5 Tips To Creating A Powerful Brochure
Your brochure is sometimes the lasting impression that a customer has about your company. It can create a positive image or poor image, dependent upon how well it's put together.
Recently a salesperson came by representing a company that wanted to do business with our company. The salesperson, at the end of the presentation, sheepishly pulled a color copy of their brochure from his briefcase and explained that the company was in the process of printing new brochures.
Not only was this embarrassing for the sales person, it also gave the impression that the company is not well organized and may lack resources to support our business. Whether this is the case, or is not the case, it's the impression that makes the difference.
Don't be caught without a professional brochure for your sales people to share with potential customers. To help you get started, here are 5 tips that can help when creating that brochure:
1. Color and style consistent with branding. Be conscious that your brochure should match the look and feel of the rest of your marketing program. The color of the logo, the style of the layout and design, should reflect the character of your advertising and marketing collateral. If you took all of the pieces of your campaign, and put them all in a row on a table, would they appear to be the work of one company, or would they be disjoined?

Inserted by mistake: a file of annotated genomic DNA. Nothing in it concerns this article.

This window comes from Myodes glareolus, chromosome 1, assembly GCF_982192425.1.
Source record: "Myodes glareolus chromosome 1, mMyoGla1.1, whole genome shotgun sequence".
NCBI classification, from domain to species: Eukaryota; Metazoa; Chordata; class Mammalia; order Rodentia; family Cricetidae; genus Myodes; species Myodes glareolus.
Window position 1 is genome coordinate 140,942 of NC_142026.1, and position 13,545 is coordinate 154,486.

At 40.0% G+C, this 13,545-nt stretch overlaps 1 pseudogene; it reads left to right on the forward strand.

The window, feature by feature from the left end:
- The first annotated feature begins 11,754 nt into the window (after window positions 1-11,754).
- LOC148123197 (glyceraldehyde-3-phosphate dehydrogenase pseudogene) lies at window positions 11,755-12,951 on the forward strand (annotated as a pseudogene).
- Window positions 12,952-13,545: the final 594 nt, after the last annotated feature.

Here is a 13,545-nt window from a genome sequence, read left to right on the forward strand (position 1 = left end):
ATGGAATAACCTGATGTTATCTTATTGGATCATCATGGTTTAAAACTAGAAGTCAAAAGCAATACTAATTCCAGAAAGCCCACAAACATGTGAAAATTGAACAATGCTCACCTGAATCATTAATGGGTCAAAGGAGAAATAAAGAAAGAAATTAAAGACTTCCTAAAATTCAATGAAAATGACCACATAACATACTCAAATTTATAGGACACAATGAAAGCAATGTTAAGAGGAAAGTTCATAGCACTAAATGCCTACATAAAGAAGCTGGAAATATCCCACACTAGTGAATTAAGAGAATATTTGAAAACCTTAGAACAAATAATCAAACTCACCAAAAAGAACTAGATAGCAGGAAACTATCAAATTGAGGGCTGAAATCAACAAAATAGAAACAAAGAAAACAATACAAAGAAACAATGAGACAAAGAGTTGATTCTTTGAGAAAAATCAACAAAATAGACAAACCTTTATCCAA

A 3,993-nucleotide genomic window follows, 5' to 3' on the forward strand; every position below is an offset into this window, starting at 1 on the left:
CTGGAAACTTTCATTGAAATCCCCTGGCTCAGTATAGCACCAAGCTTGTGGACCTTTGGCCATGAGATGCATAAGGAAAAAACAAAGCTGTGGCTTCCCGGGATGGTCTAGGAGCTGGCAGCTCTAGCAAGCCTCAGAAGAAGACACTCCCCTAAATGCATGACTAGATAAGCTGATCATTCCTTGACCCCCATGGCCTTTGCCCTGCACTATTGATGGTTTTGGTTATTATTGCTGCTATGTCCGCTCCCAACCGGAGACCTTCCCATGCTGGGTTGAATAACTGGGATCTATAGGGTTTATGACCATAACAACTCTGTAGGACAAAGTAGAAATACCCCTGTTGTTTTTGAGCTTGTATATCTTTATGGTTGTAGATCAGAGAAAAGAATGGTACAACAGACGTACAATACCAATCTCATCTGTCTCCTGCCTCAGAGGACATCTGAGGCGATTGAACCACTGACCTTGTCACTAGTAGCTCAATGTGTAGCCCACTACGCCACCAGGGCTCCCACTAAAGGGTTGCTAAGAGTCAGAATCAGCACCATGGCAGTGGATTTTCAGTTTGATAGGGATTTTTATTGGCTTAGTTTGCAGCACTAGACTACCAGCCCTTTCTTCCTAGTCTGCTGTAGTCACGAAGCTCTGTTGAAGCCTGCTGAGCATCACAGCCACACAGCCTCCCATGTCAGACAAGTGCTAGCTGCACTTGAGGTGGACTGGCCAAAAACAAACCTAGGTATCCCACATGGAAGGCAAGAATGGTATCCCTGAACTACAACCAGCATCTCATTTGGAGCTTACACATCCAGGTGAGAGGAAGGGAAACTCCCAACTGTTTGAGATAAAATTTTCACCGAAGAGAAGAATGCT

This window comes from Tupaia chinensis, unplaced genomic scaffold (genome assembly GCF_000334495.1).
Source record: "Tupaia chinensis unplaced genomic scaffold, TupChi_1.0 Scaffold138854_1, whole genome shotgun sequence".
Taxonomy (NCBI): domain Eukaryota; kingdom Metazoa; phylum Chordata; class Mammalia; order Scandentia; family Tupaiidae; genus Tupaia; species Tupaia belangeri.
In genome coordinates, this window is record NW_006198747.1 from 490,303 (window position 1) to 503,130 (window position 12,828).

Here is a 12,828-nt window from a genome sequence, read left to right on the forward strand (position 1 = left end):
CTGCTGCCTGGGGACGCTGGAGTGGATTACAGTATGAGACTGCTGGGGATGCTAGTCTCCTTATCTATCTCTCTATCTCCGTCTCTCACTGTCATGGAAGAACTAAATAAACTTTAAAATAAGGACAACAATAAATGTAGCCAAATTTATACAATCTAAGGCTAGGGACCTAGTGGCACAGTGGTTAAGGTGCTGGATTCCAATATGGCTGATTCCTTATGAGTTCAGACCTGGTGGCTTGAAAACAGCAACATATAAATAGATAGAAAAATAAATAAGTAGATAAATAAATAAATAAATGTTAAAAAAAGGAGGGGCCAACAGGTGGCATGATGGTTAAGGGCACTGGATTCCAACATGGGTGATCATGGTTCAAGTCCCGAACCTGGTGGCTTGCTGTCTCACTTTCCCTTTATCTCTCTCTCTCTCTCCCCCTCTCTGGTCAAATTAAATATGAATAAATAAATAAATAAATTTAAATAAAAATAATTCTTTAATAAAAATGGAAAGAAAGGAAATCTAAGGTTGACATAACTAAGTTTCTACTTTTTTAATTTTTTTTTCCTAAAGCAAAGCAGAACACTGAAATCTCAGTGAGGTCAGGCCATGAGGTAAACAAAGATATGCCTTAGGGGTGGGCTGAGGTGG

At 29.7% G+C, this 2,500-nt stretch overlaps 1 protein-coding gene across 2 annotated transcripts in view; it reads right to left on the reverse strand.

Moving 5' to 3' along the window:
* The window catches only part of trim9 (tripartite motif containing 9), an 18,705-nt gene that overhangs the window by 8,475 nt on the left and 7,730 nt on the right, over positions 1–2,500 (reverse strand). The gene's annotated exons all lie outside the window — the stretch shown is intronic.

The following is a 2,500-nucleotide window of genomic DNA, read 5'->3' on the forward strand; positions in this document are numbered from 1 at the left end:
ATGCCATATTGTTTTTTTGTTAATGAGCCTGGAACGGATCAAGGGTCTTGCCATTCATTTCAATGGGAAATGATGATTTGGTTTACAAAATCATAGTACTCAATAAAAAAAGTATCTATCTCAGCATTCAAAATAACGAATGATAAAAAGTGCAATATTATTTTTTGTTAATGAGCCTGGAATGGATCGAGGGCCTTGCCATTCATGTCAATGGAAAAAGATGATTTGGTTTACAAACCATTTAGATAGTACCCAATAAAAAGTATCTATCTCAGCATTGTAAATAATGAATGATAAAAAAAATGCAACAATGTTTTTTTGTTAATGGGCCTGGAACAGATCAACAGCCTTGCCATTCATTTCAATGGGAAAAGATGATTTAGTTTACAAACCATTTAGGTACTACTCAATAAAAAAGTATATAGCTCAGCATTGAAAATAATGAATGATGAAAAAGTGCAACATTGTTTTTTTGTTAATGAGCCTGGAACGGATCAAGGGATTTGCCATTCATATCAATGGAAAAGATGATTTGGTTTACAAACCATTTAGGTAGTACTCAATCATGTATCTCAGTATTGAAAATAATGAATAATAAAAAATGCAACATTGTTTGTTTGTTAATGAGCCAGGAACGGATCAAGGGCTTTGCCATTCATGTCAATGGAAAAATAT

2. Feature your selling message on the front. The front of your brochure should entice your prospects in to reading the rest of the brochure. If you don't feature your key selling message, you may have created a brochure that's destined for the circular file.
3. Use clear pictures that are easy to see. Don't use small pictures that are clustered and difficult to figure out what they represent. Larger pictures will work better and are more eyecatching. Pictures that evoke interaction or a question in the mind of the viewer may lead to better readership.
4. Check for typos and grammar. There's nothing worse than having a customer point out the grammar and spelling issues in a printed piece. It's unprofessional at best and can cause you to lose the sale at worst. If you aren't a great writer, have someone proof the content before printing.
5. Assure the paper stock and printing represent quality. Work with the printer to pick the paper stock and the size and style of brochure that work with your budget and also meet your quantity requirements. Sometimes printing the cheapest way is not the best solution. Be true to your company's goals and pick a brochure format that matches your company's positioning. There are so many choices including coated stock, uncoated stock, recycled papers and others, that it's important to enlist your printer for input.
When creating a brochure for your company, you don't have to work in a vacuum. Getting insights on what may work best for your company is a great way to be sure that you are taking advantage of new trends and products, while offering information that positions your company to best advantage with prospects.